I’m excited to welcome back HARRISON DEMCHICK. The title of his post is self-explanatory–and, yes, you read it correctly.
As the saying goes, dying is easy. Comedy is hard.
The same applies to explaining it.
Humor, like dialogue, is one of those qualities for which some writers have an innate, intangible gift. Most people who write comedy have never tried to explain how or why it works. They didn’t sit down at their computers one day and say, “Today is the day I’m going to start writing funny.” They probably didn’t take a course on the subject at the local community college. They’re just funny.
A significant part of book editing is explaining how writing works, but even I am at a loss sometimes when it comes to explaining the mechanics of humor. Much of it emerges from a level of creative invention that can’t be taught. But what can be taught, at the very least, is what not to do.
So here are some tendencies you’ll very much want to avoid if you’re aiming for funny in your fiction.
1.) Don’t explain why it’s funny.
Have you ever known a joke in real life to become suddenly hilarious once explained? No? Well, it doesn’t work in prose either.
This is a form of overwriting, and one of the most frequent issues with humor in fiction. Like a lot of overwriting, the problem emerges often from an author’s lack of confidence in her own writing. She isn’t sure the reader will get the joke, so she explains it and elaborates upon the concept. Sometimes this comes in the form of one character explaining the joke to another. Sometimes it’s just narration.
As difficult as comedy is to explain, it can certainly be said that one of the core elements of a strong punch line is that it’s unexpected. Sure, a great joke will make you laugh consistently, but think about it: Do you ever again laugh quite as hard as you did the first time you heard it? Explaining a joke in prose is, in effect, repeating it—each time to diminishing returns. So don’t explain it. Make the comment and move on.
I noted above that one of the reasons this occurs is confidence. But it’s entirely possible that your instinct to clarify genuinely emerges from the fact that the joke doesn’t work. If that’s so, though, elaboration isn’t going to resolve the problem. You can’t make something that isn’t funny funny by insisting upon it. You need to write a new joke.
2.) Don’t start with the punch line.
Pretty obvious, right? But this doesn’t just refer to the joke as a whole. It also refers to the individual sentences that comprise it—specifically, the last sentence.
Let’s look at a classic:
A rabbi and a priest walk into a bar. The bartender says, “What is this, some kind of joke?”
It’s not brilliant, but it’s familiar. (In fact, it’s not brilliant because it’s familiar.) But it’s easy to miss how important sentence structure is even to a joke this simple. Suppose it were written, instead, like this:
A rabbi and a priest walk into a bar. “What is this, some kind of joke?” the bartender says.
This is exactly the same joke. But in this instance, the punch line has been moved from the very end of the last sentence to the start of the last sentence. The joke is still clear. We get it. But it lacks the impact simply because the sentence continues after the punch line has been delivered. It feels less concise. The punch is really more of a nudge.
Of course, in your novel, you’re not likely to be telling jokes in quite this form. But you still don’t want to construct your sentences in such a way that the joke is buried mid-sentence. Every word that follows will blunt the impact. If your lines aren’t reading quite as witty as you intend, tinkering with structure may be the solution.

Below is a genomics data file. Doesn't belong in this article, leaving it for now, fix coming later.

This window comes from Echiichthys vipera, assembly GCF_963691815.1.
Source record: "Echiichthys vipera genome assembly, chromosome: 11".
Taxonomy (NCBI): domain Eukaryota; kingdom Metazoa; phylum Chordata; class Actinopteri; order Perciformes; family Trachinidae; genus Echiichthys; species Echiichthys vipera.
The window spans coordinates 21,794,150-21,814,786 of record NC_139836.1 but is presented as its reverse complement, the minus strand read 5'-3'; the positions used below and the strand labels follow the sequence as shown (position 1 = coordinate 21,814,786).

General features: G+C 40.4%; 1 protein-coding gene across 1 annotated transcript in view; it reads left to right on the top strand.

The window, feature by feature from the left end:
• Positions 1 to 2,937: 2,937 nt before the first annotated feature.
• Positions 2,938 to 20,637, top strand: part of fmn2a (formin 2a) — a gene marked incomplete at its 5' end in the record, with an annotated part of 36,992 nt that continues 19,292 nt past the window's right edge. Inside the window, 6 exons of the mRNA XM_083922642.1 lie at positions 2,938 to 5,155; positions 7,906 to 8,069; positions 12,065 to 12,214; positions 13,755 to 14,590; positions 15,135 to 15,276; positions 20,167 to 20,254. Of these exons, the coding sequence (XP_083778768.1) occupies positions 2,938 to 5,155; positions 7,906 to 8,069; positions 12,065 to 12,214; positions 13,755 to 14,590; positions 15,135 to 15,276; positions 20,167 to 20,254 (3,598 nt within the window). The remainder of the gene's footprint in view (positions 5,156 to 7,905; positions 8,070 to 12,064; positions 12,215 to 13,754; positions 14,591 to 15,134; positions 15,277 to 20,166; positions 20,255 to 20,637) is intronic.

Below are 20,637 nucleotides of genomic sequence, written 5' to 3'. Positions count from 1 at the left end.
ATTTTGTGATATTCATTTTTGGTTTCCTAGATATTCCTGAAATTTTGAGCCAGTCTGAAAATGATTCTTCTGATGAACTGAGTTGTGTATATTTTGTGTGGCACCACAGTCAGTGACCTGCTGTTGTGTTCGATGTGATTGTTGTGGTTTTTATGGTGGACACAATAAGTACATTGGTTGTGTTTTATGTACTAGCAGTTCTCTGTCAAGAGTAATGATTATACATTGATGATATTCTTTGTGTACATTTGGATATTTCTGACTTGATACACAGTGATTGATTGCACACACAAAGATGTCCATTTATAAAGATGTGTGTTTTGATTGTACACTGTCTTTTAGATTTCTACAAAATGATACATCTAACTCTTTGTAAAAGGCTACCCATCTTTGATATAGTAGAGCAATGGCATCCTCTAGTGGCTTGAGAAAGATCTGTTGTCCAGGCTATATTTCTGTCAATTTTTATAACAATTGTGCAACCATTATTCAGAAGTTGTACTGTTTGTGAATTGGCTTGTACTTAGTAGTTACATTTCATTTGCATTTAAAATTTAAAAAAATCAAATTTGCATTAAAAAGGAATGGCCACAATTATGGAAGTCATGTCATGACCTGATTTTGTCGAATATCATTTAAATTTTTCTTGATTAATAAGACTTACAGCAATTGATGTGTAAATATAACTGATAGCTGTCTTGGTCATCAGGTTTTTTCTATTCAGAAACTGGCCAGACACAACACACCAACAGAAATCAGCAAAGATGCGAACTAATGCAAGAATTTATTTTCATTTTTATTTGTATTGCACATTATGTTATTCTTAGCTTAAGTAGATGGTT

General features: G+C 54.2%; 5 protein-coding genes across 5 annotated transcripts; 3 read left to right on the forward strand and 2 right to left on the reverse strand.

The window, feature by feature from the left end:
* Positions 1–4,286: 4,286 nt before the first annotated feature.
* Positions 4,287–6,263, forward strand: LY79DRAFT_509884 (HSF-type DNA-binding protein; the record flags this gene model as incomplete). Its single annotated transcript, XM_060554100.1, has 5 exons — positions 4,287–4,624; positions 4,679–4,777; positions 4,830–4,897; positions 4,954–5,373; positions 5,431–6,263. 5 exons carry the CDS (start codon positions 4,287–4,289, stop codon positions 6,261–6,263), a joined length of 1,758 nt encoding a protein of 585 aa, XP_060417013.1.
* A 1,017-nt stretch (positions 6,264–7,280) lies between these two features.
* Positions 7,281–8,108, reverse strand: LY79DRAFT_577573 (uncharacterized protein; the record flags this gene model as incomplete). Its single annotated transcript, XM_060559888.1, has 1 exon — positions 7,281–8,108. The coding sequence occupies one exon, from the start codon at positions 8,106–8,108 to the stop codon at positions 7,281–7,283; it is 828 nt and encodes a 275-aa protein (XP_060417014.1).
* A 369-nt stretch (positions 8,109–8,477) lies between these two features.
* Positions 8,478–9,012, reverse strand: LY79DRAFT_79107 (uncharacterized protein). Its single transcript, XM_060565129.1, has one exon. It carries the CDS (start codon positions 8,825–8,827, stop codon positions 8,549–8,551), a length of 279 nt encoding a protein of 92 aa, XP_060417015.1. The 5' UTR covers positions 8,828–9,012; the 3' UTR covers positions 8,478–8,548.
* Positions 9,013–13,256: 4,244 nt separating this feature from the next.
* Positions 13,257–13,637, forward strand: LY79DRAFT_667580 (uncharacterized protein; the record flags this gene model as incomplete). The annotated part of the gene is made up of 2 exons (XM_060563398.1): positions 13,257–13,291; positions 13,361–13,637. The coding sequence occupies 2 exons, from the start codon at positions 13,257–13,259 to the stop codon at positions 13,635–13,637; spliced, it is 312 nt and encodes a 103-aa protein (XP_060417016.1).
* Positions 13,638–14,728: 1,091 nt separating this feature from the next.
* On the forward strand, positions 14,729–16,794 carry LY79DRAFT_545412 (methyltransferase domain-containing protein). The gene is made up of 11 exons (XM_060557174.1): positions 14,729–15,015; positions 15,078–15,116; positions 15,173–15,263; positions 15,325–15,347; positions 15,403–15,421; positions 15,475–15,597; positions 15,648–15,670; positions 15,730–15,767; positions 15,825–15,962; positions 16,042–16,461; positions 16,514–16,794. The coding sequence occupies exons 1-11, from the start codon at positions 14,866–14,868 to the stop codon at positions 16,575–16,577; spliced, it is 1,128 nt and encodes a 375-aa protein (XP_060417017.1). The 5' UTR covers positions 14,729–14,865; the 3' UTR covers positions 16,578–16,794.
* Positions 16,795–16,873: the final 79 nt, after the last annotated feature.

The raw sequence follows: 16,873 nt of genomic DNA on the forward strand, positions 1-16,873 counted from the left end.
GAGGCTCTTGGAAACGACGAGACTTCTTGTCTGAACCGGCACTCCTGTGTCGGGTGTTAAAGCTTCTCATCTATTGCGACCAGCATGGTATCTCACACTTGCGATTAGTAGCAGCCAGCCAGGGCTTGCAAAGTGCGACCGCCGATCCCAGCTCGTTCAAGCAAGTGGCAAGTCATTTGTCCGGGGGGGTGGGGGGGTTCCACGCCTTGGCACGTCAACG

3.) Don’t sacrifice character for comedy.
Not long ago, I was the book editor of a delightful manuscript that included amongst its merits some genuinely funny dialogue. But the problem was that it was basically the same dialogue, no matter what characters were speaking. The vaudevillian banter, while fun, never felt entirely consistent with the characters or the tone of other parts of the story. Even in characters’ saddest moments, wordplay and repartee were in full effect.
If you want to be funny, you should be. But you can’t let it get in the way of the other elements of your novel. Your individual characters still need to make the individual decisions they would logically make, even if the alternative would be funnier. Their humor needs to emerge from who they are. Humor that undercuts emotional moments and consistent characterization may well provide laughs. But it doesn’t serve an effective story, and that’s more important.
In other words, humor, like anything else, needs to be organic to the narrative.
Another thing that’s not so funny is going back and revising every moment of intended humor you forced inorganically, structured awkwardly, or overexplained. So if you take care as you write, and avoid these mistakes, the result may not be hilarious, but it will be at least a good start.
What do you find most challenging about humor in fiction? What other authors handle it best?
Harrison Demchick came up as a book editor in the world of small press publishing, working along the way on more than sixty published novels and memoirs, several of which have been optioned for film. An expert in manuscripts as diverse as women’s fiction, literary fiction, mystery, young adult, science-fiction, fantasy, memoir, and everything in-between, Harrison is known for quite possibly the most detailed and informative editorial letters in the industry—if not the entire universe.
Harrison is also an award-winning, twice-optioned screenwriter, and the author of literary horror novel The Listeners (Bancroft Press, 2012). He’s currently accepting new clients for book editing in fiction and memoir at the Writer’s Ally (http://thewritersally.com).
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